The complaint is pervasive: state and local politicos are unresponsive. They ignore public opinion when crafting policies. Meanwhile, elected officials claim to represent the views of their constituents, to be the "decision-makers." Turns out, the majority of local and state officials are, in fact, ignoring majority public opinion when crafting policy. The result is chilling. There is polarized policy being imposed on unpolarized voters all over the country, and Michigan ranks among the states where this happens most frequently.
Two professors from Columbia University who study how well elected state and local officials translate public opinion into policy, have determined that Michigan ranks fourth in the nation among states in which elected officials are most likely to shrug at what the people want, then make policy decisions to suit their personal, ideological and political agendas. Dr. Jeffrey R. Lax and Dr. Justin H. Phillips study "how well states translate public opinion into policy. Using national surveys and advances in subnational opinion estimation, we estimate state-level support for 39 policies across eight issue areas, including abortion, law enforcement, health care, and education. We show that policy is highly responsive to policy-specific opinion, even controlling for other influences," according to their paper published in June 2011 and titled "The Democratic Deficit in the States."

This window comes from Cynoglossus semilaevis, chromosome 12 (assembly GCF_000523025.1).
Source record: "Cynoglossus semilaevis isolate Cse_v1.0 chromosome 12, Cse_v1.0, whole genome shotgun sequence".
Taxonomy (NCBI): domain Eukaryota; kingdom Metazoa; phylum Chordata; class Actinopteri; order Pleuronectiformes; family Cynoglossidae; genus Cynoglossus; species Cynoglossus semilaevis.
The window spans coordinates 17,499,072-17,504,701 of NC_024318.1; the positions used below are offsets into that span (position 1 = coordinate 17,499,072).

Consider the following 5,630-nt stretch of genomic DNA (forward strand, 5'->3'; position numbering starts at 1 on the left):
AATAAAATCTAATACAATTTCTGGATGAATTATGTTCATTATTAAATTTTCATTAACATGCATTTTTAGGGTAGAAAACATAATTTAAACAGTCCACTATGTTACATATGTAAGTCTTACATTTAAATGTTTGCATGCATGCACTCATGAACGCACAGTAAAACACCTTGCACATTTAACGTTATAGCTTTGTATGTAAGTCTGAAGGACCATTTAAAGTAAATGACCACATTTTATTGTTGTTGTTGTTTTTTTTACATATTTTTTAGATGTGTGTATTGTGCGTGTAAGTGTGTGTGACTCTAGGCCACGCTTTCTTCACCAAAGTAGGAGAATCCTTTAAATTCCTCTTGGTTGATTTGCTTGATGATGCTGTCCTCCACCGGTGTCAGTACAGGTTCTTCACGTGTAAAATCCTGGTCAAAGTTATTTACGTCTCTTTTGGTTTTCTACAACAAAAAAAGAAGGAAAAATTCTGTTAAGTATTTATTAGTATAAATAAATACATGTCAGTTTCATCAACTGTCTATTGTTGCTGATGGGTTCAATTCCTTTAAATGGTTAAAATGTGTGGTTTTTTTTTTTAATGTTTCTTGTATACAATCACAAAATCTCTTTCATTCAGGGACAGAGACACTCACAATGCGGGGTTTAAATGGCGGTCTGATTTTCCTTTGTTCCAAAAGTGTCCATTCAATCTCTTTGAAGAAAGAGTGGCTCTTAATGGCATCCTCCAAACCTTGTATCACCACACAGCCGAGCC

The two profs uncovered a significant "democratic deficit."
In Michigan, where the governor's approval ratings hover at just over 32 percent as of August 2011, it's quite obvious that voters are not at all happy with the ideology-based "fixes" being implemented by pols. Lax and Phillips write, "[S]tates effectively translate majority opinion into policy only about half the time, a clear 'failing' grade on the congruence test. This is true even when majorities are large and when salience is high, which raises significant questions about the democratic performance of state government." This is certainly the case in Lansing, where policies being implemented do not represent the relatively liberal opinions of the majority of the voters.
In Wisconsin and Michigan citizens launched massive recall efforts in response to political decisions made in those respective state capitols. The Columbia University researchers looked at the impact of citizen initiatives and ballot drives on whether local and state politicos will craft policy that reflects voter opinion. Lax and Phillips found that "the citizen initiative does not enhance responsiveness."
So what can the average citizen do to get local and state politicos to stop "being overresponsive to ideology and party -- leading policy to the polarized relative to state electorates?"
Matthew Yglesias, in his Think Progressblog puts it best: "The way I see it, citizens are sharply bounded in the amount of time and attention they give to politics. Voters know the President...and something about him. But very few voters are up to speed on state senate elections or what the difference between the State Treasurer and the State Comptroller is....For you in your personal life, the lesson is (as it often is) to get more involved with politics on a state and local level."